January 7, 1966
Lowenstein, Pitcher, Hotchkiss Parr for Firemen's Insurance Co. of Newark and others, defendants.
Harry Rosenberg for plaintiffs.
Defendant moves to strike the complaint by reason of plaintiff's willful nondisclosure.
During defendant's examination of Di Bartolo, one of the plaintiffs, counsel objected and refused to allow his client to respond to a particular inquiry. That same day a ruling was sought. Plaintiff's attorney arrived at chambers only after having been summoned there by a clerk's telephone call. The ruling was that Di Bartolo answer the question propounded, but immediate resumption of the examination was impossible as his attorney had meanwhile permitted this plaintiff to return home. Therefore, the Justice who had made the ruling set an adjourned date for the continuing examination. Subsequently, the request of plaintiff's attorney for a further adjournment was refused. On the first specified date plaintiffs failed to appear for the continuation of the examination and this motion followed.
Di Bartolo's attorney argues that the date set by the Judge was not intended nor understood to be a mandatory one, but rather was subject to counsel's ability to confirm it with his clients. His adversary's position is diametrically opposed to this interpretation, and upon a fair reading of the transcript we must agree with him. Nor are we constrained to elasticize the governing statutory provisions and find therein a requirement that before a court may punish a failure to disclose (CPLR 3126) there must have been a prior motion to compel disclosure (CPLR 3124; Mostow v. Shorr, 44 Misc.2d 733). In any event, plaintiff's failure to appear on the date set by the court for the furtherance of the examination might be considered a "refusal to obey an order for disclosure".)
Regardless of the interpretation given the afore-mentioned sections by this court, we are nevertheless faced with the pervasive reluctance of both trial and appellate courts to take the drastic final step of dismissing a pleading for a breakdown in disclosure (i.e., Suncrest Dairy v. La Bella, 43 Misc.2d 941; Cornell v. Mor-Nell Development Corp., 43 Misc.2d 1086; Burbell v. Burman, 44 Misc.2d 749). This general hesitancy is noted and admirably developed by Professor Siegel in his 1965 Supplementary Practice Commentary to CPLR 3126 (McKinney's Cons. Laws of N.Y., Book 7B, CPLR 3126). This is not to infer that we are any less hesitant about visiting so harsh a penalty upon a party, but rather to acknowledge the general trend and rationalize our own similar tendencies. The punishment is harsh, but on the other hand we cannot altogether condone irresponsible action (or inaction) to the detriment of a party properly attempting to bring an action through disclosure to trial and the ultimate resolution of the issues involved.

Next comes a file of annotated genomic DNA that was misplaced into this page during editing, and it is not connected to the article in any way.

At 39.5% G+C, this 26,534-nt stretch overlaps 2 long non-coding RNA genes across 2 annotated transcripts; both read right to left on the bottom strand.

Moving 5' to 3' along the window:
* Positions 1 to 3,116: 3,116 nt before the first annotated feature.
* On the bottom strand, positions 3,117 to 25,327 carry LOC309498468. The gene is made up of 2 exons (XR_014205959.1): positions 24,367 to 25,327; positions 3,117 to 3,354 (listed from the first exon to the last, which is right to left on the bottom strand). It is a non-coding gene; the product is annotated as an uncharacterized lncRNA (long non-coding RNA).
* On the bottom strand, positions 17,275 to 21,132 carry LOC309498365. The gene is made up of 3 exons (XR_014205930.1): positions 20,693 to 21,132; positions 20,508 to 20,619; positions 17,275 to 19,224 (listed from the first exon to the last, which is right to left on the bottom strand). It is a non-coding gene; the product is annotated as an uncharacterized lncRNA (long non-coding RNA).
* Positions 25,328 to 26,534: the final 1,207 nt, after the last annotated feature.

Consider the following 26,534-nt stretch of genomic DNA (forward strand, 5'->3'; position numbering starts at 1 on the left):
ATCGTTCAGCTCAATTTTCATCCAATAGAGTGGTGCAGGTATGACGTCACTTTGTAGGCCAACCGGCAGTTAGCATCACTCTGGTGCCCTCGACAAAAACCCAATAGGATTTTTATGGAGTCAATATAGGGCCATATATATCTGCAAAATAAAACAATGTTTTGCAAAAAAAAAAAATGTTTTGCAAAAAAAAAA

Thus, in Nomako v. Ashton ( 22 A.D.2d 683) the First Department, in a like situation, imposed costs and a counsel fee as conditions to the vacating of a default. Just recently (Nov. 15, 1965) the Second Department avoided dismissal by failing to find a willful default of the plaintiff himself, noting instead counsel's erroneous advice to him ( Page v. Lalor, 24 A.D.2d 883). The instant circumstances present something of a combination of the factors present in both Nomako and Page. There has been a default here, and though there is no order striking the complaint as in Nomako, this defendant may be said to be in a position to obtain such an order. And with respect to Page, here too there is no convincing indication that the plaintiff himself willfully failed to appear, as opposed to a misplaced reliance upon the misleading attitude and advice of his attorney.
To conclude our perusal of this problem, the court finds itself unable to unconditionally dismiss the complaint in total disregard of the modified treatment of analogous situations in this Department ( Page v. Lalor, supra). Yet we do not feel prohibited from adopting some of the alternative measures as outlined in Nomako ( supra). Therefore, the defendant's motion is denied only on condition that within 20 days of entry of order herein the plaintiffs pay defendant a full bill of costs and $100 counsel fee and, on the twentieth day or first weekday following if it fall on a week end, appear for the continuation of the adjourned examination at the same place at 11:00 A.M. that day.